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Google’s Project Loon to Test Solar Balloon Powered Internet Network

Leave it to Google to come up with something so outlandish that even seasoned pundits have to do a double-take to make sure they read it right. Although they’ve brought us innovations like the self-driving car, Glass, Replay (to chart trending tweets), Street View (so easy to find a new doctor’s office now!), and calls from Gmail, Google may have lost us with the aptly named Project Loon, a plan that calls for sending solar-powered balloons aloft in an effort to make internet access more readily available. Yes, you read that right, but let’s recap all the same. They’re going to provide cheap, fast internet access for everyone. And they’re going to do it by sending balloons into the atmosphere at twice the altitude that airplanes fly at (they’ll float just shy of outer space), allowing the wind to push them here and there and the sun to power them, beaming down internet access at 3G speeds. It sounds positively loony, but if anyone can do it, Google gets my vote.

Mike Cassidy, the project lead, has stated that the goal of the project, which is still in the early planning stages, is to provide internet access to “rural, remote, and underserved areas” as well as offer a means of communication during natural disaster situations, when phone lines may not be available. And it cannot be denied that the idea of seamless internet, especially with devices that are powered by the sun, sounds pretty grand. Forgetting for the moment that it requires Google to send god-only-knows how may balloons into the atmosphere to make it work, it’s hard to believe that anyone would criticize affordable, speedy internet service that is actually, factually at the disposal of all. Okay, so they could be forming some kind of monopoly here, but let’s just see if they can successfully launch their balloons before we go there.

The first wave of solar-powered balloons, 30 in total, has already been released over New Zealand, specifically in the region of Canterbury, and Google has begun the task of trying to connect users in the region by way of this solar-powered cloud of sorts. But they’ve already got plans to launch in other areas, as well, presuming their initial foray into the stratosphere goes well. The balloons themselves look a little bit like jellyfish (sans tentacles). Made of polyethylene plastic, they are approximately 12 meters tall and 15 meters in diameter, and while that sounds pretty big, they’ll be floating so high in the atmosphere that the naked eye will not be able to detect them.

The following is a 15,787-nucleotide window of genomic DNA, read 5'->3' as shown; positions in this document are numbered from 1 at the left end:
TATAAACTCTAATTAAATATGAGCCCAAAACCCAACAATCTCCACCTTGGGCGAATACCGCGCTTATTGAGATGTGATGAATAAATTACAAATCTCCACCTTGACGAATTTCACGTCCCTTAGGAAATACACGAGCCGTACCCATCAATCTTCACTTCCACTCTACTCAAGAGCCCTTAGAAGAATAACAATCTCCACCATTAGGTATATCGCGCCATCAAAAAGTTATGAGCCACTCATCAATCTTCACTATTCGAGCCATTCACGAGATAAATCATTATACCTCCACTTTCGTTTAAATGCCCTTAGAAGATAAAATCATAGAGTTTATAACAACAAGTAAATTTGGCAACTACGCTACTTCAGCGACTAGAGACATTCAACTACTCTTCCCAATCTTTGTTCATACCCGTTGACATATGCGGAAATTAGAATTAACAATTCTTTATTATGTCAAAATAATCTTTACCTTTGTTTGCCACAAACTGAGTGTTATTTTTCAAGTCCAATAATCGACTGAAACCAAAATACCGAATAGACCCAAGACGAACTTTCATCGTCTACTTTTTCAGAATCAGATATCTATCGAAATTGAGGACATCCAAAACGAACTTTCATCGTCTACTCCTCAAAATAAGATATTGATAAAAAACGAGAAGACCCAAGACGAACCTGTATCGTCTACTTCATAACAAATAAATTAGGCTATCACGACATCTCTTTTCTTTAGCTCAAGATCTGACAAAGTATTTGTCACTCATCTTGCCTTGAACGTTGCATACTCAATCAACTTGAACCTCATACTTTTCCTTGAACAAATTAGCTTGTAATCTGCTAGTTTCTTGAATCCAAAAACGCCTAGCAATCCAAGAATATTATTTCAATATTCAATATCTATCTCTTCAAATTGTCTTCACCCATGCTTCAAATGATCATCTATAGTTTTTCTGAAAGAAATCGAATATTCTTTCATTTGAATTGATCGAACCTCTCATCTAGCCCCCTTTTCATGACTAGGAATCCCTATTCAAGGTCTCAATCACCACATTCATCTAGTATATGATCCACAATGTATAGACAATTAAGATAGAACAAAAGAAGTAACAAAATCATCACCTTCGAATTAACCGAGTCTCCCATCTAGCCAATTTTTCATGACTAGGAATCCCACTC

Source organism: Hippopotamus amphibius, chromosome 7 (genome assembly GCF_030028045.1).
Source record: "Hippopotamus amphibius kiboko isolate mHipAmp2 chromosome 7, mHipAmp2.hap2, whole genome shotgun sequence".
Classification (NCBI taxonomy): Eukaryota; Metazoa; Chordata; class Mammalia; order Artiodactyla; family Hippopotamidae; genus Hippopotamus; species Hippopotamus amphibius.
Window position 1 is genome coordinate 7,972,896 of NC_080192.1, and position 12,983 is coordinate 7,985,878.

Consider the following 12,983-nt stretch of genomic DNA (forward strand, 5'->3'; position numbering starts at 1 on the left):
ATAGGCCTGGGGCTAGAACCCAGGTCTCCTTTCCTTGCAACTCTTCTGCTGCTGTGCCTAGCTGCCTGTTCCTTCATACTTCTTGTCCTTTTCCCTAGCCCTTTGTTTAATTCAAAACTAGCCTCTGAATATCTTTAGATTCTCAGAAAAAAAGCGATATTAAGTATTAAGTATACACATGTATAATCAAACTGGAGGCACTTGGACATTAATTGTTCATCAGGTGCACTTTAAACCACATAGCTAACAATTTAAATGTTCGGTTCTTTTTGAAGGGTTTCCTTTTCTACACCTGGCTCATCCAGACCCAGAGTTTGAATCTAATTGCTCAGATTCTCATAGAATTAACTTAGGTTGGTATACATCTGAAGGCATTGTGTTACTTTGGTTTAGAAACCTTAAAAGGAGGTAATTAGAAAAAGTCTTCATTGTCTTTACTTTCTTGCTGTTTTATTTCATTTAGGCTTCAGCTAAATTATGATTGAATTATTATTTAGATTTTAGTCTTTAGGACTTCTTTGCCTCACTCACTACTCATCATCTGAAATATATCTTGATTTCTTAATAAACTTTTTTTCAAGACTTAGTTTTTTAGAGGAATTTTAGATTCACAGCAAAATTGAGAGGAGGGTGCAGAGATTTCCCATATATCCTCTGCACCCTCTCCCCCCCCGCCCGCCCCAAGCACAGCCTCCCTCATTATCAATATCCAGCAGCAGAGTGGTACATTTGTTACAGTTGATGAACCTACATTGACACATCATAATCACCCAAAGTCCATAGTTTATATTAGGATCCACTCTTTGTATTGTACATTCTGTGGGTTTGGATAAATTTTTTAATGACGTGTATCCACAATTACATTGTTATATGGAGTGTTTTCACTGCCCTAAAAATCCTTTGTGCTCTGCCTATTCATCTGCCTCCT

Each holds a solar panel meant to power the device indefinitely, along with transceivers that allow for communication with nearby balloons, as well as a ground station in their current region. When the balloons communicate with each other they form a sort of invisible netting across a region (although the ultimate goal is for it to stretch across the globe) that provides unbroken internet service. This signal is then sent down to the ground stations, which are equipped with a special antenna, developed by Google, that is designed to capture the transmission. In time, these antennas can be attached to homes for direct access to this online network. As you can see, it’s a rather precocious undertaking, but Google is no doubt up to the task.

Thus far, the technology giant is not making any promises. They’ve warned that Project Loon is dealing with experimental equipment and procedures and that there’s still a long way to go in developing the technology before it can be offered to the public at large. And currently, the system will have to be monitored by human technicians, although eventually they plan to have computers running the whole shebang. However, we could be witnessing the future of communications technology, a future in which our computing power flies overhead, sending data to transceivers, colocation services, and cloud computing terminals far below. It may sound like science fiction, but with Google at the helm it could soon be a reality.